In my research on religions, books that the three monotheistic faiths have burned over the years have interested me. Significantly, the first book burning happened early on, when Christianity wasn't a household name, after Paul's sermon in Ephesus. The event is recorded in the Acts of the Apostles: "And some of those who had practised the magic arts brought their books and burned them in front of all the people, and the value of them was estimated at fifty thousand pieces of silver.  

    As their power grew, the bishops began to draw up lists of forbidden books. Their targets were explicitly religious books, a strategy to silence troublesome opponents they called heretics. Later, they burned secular books that were against established dogma. And as with our Canadian friends who defend the indigenous peoples, destruction by fire was seen as a symbolic means of making evil disappear. Magical thinking is still alive and well!

    The Jews also used the same policy, albeit to a lesser extent. In the 13th century, rabbis opposed to the Maimonides writings had them destroyed, but with the help of the Inquisition, as they couldn't dare act alone. Great teamwork! Islam never had a systematic policy because no leadership structure existed, and the supposedly uncreated Koran was the only authority. The sources of the Koran had to be burnt to cover up the human fabrication. There are also cases of works burnt during the Arab conquests because they were supposedly idolatrous. The latest example is the Mosul library destroyed by Daesh, with its 10,000 books going up in smoke. To silence critics, societies subject to Islamic law generally prefer to use other means than fire: confiscation, censorship, and death threats against "subversive" authors.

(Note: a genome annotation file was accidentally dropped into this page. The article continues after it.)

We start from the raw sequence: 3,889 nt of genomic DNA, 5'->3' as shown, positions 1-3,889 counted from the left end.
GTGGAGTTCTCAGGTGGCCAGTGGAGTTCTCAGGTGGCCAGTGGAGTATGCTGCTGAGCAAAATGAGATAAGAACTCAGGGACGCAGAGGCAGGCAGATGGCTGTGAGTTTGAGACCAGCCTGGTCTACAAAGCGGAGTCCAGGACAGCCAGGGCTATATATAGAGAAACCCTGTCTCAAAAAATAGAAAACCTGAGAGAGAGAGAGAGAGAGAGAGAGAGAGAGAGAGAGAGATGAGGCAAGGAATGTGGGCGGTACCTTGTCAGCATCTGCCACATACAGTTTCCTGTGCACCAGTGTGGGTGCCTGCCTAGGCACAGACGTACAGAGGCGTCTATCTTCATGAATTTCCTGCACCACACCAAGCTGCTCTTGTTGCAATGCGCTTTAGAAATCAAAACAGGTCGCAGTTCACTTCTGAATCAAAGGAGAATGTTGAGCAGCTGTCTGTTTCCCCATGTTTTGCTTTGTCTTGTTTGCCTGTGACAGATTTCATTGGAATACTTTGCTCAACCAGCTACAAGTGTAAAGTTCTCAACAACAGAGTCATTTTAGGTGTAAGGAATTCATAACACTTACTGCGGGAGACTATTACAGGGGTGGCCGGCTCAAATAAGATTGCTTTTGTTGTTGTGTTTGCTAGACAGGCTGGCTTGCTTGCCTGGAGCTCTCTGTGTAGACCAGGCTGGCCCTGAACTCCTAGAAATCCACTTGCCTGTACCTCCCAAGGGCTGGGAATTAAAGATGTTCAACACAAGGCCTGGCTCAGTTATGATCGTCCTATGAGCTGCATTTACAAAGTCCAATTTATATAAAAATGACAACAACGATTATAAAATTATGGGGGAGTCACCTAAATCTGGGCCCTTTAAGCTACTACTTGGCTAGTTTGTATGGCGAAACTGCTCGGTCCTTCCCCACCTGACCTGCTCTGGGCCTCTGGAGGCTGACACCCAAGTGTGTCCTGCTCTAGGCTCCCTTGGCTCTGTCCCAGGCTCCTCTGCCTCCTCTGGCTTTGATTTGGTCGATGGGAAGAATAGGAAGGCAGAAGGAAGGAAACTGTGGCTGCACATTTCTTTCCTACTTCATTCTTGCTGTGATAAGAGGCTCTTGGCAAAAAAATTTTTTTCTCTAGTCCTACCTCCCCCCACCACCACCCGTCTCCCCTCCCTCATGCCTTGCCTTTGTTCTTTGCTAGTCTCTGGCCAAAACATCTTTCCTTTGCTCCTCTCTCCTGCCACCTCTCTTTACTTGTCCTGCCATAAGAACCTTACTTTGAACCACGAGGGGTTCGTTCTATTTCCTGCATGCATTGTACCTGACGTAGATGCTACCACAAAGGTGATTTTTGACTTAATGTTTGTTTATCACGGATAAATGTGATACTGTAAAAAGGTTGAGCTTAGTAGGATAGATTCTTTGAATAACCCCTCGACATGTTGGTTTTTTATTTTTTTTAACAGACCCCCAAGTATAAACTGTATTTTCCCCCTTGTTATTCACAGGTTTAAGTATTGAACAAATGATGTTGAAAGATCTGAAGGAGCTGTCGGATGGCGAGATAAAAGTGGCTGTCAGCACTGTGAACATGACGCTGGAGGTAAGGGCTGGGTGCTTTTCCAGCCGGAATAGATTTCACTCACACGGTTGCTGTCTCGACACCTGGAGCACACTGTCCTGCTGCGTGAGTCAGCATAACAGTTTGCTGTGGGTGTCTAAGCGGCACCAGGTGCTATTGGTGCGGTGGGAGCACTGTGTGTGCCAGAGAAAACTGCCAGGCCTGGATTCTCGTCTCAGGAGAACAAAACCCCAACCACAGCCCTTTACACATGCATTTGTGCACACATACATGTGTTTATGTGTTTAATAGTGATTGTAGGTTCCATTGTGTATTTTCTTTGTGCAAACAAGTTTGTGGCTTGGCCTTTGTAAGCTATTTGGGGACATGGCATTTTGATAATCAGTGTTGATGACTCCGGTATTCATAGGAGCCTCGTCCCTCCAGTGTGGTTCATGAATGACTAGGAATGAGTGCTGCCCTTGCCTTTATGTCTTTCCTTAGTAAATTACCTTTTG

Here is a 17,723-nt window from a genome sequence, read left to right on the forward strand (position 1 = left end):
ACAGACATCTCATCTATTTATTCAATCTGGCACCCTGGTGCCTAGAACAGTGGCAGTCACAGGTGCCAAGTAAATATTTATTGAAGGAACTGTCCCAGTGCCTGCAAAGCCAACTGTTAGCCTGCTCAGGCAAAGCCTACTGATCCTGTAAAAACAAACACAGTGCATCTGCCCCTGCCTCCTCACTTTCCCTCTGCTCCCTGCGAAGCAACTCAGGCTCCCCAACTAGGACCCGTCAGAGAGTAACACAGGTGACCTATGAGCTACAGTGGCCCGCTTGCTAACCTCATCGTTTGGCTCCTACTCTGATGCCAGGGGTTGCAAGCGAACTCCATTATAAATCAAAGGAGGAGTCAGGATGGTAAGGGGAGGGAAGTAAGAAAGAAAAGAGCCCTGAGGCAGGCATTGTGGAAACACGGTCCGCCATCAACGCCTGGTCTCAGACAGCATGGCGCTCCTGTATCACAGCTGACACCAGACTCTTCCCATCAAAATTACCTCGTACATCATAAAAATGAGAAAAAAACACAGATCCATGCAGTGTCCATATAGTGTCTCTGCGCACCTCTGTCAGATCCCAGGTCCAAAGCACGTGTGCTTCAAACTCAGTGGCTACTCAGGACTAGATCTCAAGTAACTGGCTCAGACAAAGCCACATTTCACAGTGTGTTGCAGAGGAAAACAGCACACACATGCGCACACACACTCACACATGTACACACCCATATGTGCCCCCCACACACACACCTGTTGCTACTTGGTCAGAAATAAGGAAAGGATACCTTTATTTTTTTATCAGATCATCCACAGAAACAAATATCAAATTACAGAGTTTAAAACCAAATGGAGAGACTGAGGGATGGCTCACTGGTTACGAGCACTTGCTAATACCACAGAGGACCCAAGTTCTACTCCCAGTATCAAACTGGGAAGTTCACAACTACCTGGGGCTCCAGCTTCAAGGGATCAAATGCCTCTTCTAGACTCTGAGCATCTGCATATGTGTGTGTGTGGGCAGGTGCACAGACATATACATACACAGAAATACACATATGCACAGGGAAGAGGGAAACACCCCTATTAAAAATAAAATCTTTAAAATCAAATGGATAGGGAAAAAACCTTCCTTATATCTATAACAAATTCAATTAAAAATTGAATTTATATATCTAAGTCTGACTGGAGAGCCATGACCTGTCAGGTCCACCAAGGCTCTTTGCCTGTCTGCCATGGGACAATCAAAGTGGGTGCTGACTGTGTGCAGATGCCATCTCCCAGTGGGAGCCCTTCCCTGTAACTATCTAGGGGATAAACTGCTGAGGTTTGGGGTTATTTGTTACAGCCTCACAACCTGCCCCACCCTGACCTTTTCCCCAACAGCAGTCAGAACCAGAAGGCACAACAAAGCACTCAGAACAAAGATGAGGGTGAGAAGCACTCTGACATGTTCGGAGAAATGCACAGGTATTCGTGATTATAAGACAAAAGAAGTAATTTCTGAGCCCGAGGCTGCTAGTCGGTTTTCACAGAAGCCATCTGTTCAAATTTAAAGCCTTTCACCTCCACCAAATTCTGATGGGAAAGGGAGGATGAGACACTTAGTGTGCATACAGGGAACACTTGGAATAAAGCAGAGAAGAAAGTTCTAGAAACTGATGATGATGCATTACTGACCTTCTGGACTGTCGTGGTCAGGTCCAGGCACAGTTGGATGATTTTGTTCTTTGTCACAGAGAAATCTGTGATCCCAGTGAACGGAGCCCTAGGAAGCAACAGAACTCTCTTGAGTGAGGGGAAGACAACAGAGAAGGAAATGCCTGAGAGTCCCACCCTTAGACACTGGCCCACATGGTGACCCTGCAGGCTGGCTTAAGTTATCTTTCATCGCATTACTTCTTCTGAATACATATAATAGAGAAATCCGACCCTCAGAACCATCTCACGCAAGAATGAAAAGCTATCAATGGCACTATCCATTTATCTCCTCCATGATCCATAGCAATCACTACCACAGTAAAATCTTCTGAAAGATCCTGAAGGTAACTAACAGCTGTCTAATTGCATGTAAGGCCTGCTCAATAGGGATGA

Book burning, a symbol of undivided domination

    With all these pages reduced to ashes, one question arises: did it work? Did the relentless pursuit of evidence of alternative thought to dogma (evidence of real thought) affect people's thinking? No, and the reasons are: first, many of the faithful were illiterate; second, the invention of the printing press made it impossible to cancel books. The only effect of these fire ceremonies was to subdue the intellectuals for a while and impress the brainwashed masses with the burning pyres. Today, books are still burned in the name of faith: in 2019, Polish priests justified their burning of Twilight and Harry Potter copies that they were obeying Paul, who invited them to burn magical books. 

    Despite its uncertain effectiveness, the burning of books reveals the need for unshared domination, which is monotheistic religions' hallmark. This aggression, in the name of an ideal, is violent and power-grabbing. The effects on human life can be concrete and sometimes terrible. While the newspapers were dwelling on the sad Canadian episode, we learned that a Kabul bookseller had destroyed copies of certain works deemed dangerous for him since the Taliban are once again in power. This rection is an indirect auto-da-fé case—burning books yourself to escape the vindictiveness of fanatics.

    Some comparisons hurt, but this one should deter the brave fighters in our liberal democracies who burn books in the name of alleged structural domination that prevents them from living.